I was reading a book about techniques to pass a multiple choice test and I found a passage that seems strange to me.

Every question has 5 possible answers, you get 1 point for each correct answer, 0 for each not given answer and -.25 for each wrong answer.

The book reasoning was like this:

if you choose your answers randomly you have a probability of 1/5 to get the correct answer, so if you randomly answer five question, one will be correct.

I feel something is wrong about this deduction. I mean, since the each question will be different, how could you be sure that randomly answering five questions will get you one correct answer?

I think the correct deduction would be something like this:

if you choose your answers randomly you have a probability of 1/5 to get the correct answer, so if you randomly answer the same question for five times, you will get the correct answer with one of your answers.

The question is: is the deduction contained in the original passage from the book correct from a probabilistic standpoint?

  • $\begingroup$ yes, it's probabilistic. It's the expected number of correct answers, not the guaranteed number of correct answers. $\endgroup$ – Dustan Levenstein Jan 24 '14 at 14:43
  • $\begingroup$ I agree that the wording is poor -- it should say something like "on average you would answer one question correctly," or use the correct mathematical terminology: "The expected value of the number of correct answers is 1." $\endgroup$ – Jeff Snider Jan 24 '14 at 14:51

The book's reasoning is incorrect but the scoring policy makes good sense when interpreted properly.

On an exam, one can assume that a student who knows the correct answer to a question will mark the correct answer. If the student does not know the correct answer and marks one of the five answers at random, the student has probability $\frac15$ of marking the correct answer. Suppose that the exam has $N$ questions. The examiner knows that $C$ questions were answered correctly and $N-C$ questions were answered incorrectly. Now, the examiner is interested in assessing how many answers $K$ the student knew but the only evidence available is that $C$ out of $N$ questions were answered correctly. Of course $C \geq K$. To estimate $K$, consider that $N-C$ is the observed value of a binomial random variable with parameters $(N-K,0.8)$ since the student was guessing on $N-K$ answers. Note that the value of $N$ is known but the value of $N-K$ is not known. Now, the maximum-likelihood estimate of $K$ works out to be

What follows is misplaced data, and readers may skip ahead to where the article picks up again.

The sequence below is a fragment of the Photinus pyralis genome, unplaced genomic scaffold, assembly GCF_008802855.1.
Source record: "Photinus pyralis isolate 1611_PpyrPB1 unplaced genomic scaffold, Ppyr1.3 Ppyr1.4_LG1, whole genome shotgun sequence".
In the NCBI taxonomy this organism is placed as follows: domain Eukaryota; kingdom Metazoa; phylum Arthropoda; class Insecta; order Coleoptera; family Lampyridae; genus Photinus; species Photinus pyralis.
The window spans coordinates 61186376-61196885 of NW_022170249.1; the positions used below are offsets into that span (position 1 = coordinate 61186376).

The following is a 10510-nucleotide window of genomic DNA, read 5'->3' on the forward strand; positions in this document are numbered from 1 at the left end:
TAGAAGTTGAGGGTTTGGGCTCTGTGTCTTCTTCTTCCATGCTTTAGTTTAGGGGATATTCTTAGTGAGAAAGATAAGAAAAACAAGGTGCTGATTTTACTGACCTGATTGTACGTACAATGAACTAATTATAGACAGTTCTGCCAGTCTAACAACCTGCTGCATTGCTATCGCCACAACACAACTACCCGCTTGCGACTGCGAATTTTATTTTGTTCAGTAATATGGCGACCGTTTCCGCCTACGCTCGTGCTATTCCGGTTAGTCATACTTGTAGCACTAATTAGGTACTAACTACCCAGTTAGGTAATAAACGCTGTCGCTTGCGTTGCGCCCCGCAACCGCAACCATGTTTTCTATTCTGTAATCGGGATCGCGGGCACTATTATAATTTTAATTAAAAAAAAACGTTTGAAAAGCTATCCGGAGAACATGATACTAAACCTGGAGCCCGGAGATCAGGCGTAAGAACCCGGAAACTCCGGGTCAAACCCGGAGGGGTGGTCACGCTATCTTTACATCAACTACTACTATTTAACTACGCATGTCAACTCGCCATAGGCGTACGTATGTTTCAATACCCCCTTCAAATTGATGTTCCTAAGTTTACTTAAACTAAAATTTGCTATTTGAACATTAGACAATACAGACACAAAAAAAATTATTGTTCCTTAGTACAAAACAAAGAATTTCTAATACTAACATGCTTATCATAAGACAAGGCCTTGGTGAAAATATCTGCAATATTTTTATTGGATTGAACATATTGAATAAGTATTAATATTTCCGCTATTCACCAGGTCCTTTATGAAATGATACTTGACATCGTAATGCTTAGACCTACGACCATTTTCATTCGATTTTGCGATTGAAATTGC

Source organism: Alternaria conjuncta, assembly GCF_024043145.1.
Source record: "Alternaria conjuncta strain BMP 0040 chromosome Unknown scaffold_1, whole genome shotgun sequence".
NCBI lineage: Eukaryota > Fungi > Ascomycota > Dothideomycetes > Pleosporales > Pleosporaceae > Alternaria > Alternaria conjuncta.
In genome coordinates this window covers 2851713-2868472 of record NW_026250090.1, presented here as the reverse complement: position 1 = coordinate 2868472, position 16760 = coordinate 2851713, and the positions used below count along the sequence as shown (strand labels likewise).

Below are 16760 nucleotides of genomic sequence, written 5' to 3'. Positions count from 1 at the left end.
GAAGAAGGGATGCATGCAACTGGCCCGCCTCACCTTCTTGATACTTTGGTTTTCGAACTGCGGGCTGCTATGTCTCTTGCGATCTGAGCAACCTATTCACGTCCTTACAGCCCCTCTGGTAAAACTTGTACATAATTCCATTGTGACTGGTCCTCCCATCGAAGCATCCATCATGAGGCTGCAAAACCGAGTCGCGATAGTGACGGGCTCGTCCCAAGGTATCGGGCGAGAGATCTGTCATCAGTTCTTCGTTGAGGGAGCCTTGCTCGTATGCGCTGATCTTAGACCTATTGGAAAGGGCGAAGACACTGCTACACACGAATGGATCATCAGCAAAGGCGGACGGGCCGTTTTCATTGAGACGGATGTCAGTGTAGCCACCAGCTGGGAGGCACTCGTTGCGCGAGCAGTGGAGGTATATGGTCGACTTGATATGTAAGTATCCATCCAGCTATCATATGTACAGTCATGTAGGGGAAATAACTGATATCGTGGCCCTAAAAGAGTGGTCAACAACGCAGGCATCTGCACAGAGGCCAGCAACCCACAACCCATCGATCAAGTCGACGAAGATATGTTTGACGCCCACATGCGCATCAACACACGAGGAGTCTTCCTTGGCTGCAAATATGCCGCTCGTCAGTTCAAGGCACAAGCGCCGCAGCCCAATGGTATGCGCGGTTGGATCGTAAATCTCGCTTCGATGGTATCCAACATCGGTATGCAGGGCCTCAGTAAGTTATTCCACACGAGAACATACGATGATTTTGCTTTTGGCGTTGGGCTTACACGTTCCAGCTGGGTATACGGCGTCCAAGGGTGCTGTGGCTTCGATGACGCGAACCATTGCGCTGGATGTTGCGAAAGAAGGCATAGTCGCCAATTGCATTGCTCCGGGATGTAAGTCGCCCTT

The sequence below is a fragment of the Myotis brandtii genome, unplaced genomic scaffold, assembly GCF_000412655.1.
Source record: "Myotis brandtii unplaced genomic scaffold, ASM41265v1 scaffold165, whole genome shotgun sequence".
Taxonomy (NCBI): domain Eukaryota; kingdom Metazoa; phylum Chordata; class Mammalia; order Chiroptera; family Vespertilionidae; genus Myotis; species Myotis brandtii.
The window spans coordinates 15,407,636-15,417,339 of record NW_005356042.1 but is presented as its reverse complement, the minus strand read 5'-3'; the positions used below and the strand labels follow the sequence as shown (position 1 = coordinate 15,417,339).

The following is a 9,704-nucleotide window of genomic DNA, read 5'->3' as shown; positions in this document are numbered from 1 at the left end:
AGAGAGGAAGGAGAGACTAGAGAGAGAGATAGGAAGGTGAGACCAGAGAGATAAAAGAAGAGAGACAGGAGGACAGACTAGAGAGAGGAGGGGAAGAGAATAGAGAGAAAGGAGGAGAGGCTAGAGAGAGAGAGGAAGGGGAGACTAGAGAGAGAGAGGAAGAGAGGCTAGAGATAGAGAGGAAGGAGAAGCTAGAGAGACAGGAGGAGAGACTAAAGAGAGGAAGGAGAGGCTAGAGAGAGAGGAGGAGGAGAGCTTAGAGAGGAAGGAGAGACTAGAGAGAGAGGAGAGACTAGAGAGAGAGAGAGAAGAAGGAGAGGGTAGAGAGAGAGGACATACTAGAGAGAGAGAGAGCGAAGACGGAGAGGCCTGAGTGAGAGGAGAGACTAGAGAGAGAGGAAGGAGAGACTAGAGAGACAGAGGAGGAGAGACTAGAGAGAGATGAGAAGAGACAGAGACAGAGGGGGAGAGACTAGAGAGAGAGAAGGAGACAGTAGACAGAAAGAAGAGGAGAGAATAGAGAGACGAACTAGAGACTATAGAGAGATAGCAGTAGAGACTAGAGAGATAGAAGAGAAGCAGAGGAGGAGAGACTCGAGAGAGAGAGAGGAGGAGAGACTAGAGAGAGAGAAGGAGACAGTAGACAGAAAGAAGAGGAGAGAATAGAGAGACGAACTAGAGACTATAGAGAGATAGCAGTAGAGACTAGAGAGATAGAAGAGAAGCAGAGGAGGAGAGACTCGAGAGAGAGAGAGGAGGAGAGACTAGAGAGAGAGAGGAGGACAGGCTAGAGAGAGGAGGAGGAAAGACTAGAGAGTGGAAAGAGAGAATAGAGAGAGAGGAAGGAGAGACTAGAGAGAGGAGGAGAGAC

$$\hat{K} = \lfloor N - 1.25 (N-C) + 1\rfloor = \lfloor C + (-0.25)(N-C) + 1\rfloor \tag{1}$$ and so if $1$ point is awarded for each of the $C$ correct answers and $-0.25$ for each of the $N-C$ wrong answers, one comes up with a good estimate of $K$, the number of answers that were marked correctly because the student knew the correct answers. Many scoring systems use $$\tilde{K} = C - \lfloor 0.25(N-C)\rfloor \tag{2}$$ as the estimate of $K$. When $N-C$ is not a multiple of 4, $\hat{K} = \tilde{K}$ and so the scoring system estimate gives the "right" answer. When $N-C$ is a multiple of 4, then both $\hat{K}$ and $\tilde{K} = \hat{K}-1$ are maximum-likelihood estimates, and use of $(2)$ just means that the student encountered a tough grader.

As an example, consider an exam with 100 questions of which the student knows the correct answers to 90. The number of wrong answers can be any number from 0 (a very lucky student who is not penalized at all!) to 10 (a very unlucky student!). On average, 92 questions are answered correctly. (This is also the most probable number of correct answers). Here $\hat{K} = 91$ while $\tilde{K} = 90$ and so the scoring system estimates the value of $K$ correctly. If the student is lucky and marks 96 correct answers, both 95 and 96 are maximum-likelihood estimates but the scoring system awards 95 points which is a better estimate of $K$ than $96$. On the other hand, the poor unlucky student who manages to mark all 10 questions incorrectly then has to suffer the further indignity of being awarded only $90 - \lfloor 0.25\times 10\rfloor = 88$ points even though he knew the correct answers to 90 questions!

  • $\begingroup$ Can you link / give a quick derivation to MLE for $K$? $\endgroup$ – user103828 Sep 27 '14 at 7:48
  • 2
    $\begingroup$ @user103828 See Problem 6 in this Problem Set for a statement of the problem. The solution (most of which I gave above) can be found here. (There is no plagiarism here; I wrote the documents cited). $\endgroup$ – Dilip Sarwate Sep 27 '14 at 12:13

No, it's technically incorrect as you can't say "one WILL be correct." It should read something like "you are expected to get one fifth of the questions right"

However, if I may deduce where the author is going with this, he will probably say something of the sort "So, you will get one question right (+1) and four incorrect answers (-1), in total you get 0 points. This way, it doesn't matter if you completely guess or skip a question. etc etc". If the book is following this reasoning, the conclusion is correct, even though the poor wording.


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